What is it?

Physiotherapy uses a variety of techniques to help your muscles and joints to move and work to their full potential. Physiotherapists can help solve and avoid many of the painful problems that you may encounter throughout life. Whether you’re young or old, active or taking it easy, there’s a good chance you could benefit from physiotherapy at some point.

Why it works

Physiotherapists could also be called “movement therapists”. Movement plays an important role in your life. Physiotherapists assist people with movement disorders, which may have been present from birth (such as cerebral palsy), acquired through accident or injury (such as road accident or sporting injuries), or the result of life-changing events (such as stroke or the development of a disease of the nervous or respiratory system.)

How it works

Physiotherapy can help repair damage in the body by speeding up the healing process and reducing pain and stiffness.

A physiotherapy session will include a history of the problem, a past medical history and record of medication. This is followed by a physical assessment and objective analysis of the problem. A treatment plan can then be made and discussed. Physiotherapy treatment may then include:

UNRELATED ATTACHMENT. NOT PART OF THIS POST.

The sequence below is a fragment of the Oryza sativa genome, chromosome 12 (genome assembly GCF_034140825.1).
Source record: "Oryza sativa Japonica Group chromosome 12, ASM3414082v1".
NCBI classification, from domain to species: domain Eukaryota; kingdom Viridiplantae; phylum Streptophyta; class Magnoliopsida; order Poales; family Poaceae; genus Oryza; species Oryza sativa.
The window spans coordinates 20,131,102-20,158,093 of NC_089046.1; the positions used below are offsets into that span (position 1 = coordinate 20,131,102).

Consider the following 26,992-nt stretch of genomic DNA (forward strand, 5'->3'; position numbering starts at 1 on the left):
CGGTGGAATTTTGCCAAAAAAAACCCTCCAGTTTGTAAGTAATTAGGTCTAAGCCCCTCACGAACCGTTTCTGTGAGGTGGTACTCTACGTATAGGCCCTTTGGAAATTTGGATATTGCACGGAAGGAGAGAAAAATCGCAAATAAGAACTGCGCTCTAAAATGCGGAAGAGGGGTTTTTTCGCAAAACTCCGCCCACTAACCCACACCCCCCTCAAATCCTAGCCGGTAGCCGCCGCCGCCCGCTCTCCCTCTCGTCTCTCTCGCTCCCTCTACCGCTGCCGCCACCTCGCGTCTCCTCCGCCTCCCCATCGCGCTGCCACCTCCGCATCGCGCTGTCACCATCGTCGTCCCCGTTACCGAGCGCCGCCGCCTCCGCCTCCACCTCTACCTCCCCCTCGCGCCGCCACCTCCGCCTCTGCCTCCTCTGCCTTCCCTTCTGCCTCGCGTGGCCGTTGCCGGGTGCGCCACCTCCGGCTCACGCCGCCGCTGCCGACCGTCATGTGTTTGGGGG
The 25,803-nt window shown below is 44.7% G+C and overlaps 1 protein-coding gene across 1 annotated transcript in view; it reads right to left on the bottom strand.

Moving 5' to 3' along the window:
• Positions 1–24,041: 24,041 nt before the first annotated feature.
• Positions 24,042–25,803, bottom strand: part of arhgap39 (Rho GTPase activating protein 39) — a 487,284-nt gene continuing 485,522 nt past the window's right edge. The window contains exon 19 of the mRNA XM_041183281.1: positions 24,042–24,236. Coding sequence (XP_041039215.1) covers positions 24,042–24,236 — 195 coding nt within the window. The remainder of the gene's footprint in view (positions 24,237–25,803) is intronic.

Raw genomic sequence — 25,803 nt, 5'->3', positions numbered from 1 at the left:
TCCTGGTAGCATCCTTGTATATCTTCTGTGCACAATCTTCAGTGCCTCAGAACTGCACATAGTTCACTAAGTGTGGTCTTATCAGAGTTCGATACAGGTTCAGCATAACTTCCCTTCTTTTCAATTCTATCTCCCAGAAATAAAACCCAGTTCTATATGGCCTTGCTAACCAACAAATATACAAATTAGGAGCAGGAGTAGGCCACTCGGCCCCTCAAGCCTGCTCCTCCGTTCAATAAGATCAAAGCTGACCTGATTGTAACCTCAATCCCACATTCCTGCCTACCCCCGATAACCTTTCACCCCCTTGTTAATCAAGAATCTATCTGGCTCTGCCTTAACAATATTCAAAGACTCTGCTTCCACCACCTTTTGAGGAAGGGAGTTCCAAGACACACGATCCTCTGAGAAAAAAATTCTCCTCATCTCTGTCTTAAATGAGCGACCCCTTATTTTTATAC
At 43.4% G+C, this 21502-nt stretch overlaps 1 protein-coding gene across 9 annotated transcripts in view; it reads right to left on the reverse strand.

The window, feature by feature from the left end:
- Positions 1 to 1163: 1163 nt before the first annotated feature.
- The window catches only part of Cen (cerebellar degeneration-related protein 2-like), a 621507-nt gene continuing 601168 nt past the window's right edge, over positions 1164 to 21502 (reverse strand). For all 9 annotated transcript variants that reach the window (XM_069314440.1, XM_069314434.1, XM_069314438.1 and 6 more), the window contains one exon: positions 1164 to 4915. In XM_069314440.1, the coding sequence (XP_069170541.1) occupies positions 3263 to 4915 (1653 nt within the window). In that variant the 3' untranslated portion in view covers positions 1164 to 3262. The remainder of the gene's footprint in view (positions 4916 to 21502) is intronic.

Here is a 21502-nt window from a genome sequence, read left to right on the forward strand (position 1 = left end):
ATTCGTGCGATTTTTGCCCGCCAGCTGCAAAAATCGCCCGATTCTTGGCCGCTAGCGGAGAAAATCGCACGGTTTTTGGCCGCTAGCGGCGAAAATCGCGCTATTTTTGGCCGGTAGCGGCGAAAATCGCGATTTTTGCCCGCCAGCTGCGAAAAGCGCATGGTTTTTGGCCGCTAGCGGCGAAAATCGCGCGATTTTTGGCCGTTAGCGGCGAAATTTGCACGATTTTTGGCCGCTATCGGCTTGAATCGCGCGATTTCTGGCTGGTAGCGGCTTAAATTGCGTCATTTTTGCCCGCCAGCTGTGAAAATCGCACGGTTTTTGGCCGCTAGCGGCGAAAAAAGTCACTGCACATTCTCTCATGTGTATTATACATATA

• Joint mobilization to reduce pain and stiffness
  • Therapeutic exercise and stretches to improve mobility and strengthen muscles
  • Massage
  • Movement/posture re-education
  • Airway clearance techniques and breathing exercises to help people manage a variety of breathing difficulties
  • Assistance with use of wheelchairs, crutches etc.
  • Advice about long term self management. Many patients find that this knowledge is just as valuable as the hands-on treatment itself, as they gain understanding and a better feeling of control over their symptoms.

Typically if a problem will respond to physiotherapy there will be an improvement in 2-3 sessions. A typical course of treatment might be 4-6 sessions.

Case Study

Hugh, a businessman and keen recreational runner, presented with right heel pain, which worsened after running for 20 minutes. On assessment he was found to have tight thigh muscles on the right side compared to the left. Treatment consisted of checking his low back, stretching his legs, massage and advice about his footwear and training. He was given some specific stretches to do at home. He began to stretch for 10 minutes each day and within a few weeks he was able to increase his running time without experiencing pain. He had 4 physiotherapy sessions. Six months later he successfully completed a half marathon.